My current research at the New Zealand College of Chiropractic focuses on evaluating the changes in neural activity and plasticity (adaptation of the nervous system to the environment) following chiropractic care. I am exploring these changes in individuals with stroke, Parkinson’s, and Alzheimer’s. This work informs when, where and why changes occur in the brain due to chiropractic manipulation.
At the Donders Institute, my research work is focused towards finding associations between depression and sleep. The target is to find out whether a link between the frontal brain areas in individuals with depression actually exists, as suggested by some studies.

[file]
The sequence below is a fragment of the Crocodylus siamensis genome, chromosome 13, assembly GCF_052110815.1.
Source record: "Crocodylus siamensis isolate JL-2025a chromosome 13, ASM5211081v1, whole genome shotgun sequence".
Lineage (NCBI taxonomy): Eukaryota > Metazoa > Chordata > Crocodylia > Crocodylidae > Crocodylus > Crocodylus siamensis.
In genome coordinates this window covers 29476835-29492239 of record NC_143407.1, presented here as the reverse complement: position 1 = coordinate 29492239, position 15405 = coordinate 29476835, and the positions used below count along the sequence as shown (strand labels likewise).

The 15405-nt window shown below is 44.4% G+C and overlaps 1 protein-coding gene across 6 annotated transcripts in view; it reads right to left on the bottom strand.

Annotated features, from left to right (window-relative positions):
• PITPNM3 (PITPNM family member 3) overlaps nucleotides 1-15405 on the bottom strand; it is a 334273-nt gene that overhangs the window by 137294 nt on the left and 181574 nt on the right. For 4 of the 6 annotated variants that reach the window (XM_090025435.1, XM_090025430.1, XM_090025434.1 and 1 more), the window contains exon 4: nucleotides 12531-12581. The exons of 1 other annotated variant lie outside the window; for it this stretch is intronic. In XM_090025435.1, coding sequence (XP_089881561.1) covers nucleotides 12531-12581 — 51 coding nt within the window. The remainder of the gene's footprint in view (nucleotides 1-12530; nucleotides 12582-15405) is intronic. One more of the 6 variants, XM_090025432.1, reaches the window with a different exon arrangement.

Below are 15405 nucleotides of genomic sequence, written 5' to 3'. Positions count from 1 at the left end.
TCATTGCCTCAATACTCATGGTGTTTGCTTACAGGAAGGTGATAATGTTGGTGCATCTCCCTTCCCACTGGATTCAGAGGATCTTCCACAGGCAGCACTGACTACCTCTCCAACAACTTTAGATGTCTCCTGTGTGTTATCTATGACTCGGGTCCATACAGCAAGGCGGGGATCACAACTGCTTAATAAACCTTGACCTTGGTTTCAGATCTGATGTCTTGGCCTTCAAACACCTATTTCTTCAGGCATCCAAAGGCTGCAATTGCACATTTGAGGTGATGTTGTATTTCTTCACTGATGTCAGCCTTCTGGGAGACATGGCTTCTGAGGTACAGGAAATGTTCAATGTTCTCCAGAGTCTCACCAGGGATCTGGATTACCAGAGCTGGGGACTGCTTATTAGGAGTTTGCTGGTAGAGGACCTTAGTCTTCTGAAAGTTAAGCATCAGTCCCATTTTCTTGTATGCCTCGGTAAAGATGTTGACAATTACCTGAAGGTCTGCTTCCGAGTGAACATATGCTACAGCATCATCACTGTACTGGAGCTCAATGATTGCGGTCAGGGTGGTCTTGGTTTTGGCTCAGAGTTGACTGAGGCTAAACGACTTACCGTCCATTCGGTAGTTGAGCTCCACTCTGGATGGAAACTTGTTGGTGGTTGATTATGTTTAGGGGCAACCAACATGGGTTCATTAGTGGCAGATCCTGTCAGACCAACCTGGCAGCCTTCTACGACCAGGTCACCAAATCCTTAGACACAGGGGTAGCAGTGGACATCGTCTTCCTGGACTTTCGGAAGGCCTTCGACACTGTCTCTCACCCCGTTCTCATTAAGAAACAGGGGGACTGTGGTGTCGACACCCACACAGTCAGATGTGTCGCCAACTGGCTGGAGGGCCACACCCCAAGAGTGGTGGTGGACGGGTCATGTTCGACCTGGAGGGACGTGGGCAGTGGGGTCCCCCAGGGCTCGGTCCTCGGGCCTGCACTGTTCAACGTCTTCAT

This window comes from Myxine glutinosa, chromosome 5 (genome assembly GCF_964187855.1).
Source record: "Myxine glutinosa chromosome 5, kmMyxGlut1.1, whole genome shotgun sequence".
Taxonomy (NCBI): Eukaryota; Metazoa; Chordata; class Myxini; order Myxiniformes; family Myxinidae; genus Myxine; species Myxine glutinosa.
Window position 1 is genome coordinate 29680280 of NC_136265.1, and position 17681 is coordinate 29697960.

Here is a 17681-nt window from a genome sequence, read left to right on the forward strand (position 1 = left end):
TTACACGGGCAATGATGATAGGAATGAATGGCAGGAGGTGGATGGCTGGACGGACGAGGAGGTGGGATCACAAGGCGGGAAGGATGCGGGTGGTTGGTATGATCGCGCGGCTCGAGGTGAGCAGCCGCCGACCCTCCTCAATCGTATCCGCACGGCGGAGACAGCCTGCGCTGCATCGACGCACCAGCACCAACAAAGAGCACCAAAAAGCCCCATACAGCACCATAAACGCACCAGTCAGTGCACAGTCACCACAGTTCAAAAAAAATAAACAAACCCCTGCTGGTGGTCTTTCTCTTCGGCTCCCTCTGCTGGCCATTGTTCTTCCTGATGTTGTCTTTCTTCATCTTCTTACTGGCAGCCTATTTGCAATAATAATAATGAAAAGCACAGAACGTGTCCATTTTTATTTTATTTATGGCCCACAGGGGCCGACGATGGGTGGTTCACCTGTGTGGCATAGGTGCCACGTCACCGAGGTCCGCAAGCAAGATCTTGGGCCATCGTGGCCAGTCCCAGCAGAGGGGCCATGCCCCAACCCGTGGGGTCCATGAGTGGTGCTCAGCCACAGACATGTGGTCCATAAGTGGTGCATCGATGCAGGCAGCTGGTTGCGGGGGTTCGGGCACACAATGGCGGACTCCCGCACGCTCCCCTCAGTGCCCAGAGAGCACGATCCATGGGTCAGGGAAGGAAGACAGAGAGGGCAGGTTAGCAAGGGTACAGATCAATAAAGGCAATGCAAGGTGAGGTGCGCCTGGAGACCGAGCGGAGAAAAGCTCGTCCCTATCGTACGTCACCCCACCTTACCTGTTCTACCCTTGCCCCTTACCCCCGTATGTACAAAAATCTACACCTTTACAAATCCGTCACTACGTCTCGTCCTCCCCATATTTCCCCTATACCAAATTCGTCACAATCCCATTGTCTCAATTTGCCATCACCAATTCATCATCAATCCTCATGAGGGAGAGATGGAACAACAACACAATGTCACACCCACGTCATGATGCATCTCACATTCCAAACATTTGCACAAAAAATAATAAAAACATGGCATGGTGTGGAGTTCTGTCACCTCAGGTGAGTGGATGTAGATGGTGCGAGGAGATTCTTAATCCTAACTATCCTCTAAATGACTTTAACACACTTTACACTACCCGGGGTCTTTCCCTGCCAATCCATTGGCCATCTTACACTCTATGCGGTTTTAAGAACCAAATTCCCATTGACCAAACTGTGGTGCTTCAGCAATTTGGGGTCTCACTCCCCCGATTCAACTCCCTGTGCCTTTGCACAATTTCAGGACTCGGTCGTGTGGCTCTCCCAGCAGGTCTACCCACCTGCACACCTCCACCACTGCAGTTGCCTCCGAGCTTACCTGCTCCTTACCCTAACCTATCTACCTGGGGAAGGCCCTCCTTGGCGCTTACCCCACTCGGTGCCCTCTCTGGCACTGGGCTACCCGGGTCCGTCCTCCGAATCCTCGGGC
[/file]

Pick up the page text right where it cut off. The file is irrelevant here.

My other main research agenda uses advanced methods to develop (, optimize) and test the efficacy of brain-computer interfaces (BCIs) for stroke rehabilitation. This BCI uses EEG to detect intentions of movement. When a person intends to move, the BCI assists with the movement of the (affected/paretic) limb using a robot or a small electric pulse. The BCI’s efficacy is evaluated from multiple parameters, including changes in neural plasticity using transcranial-magnetic stimulation (TMS).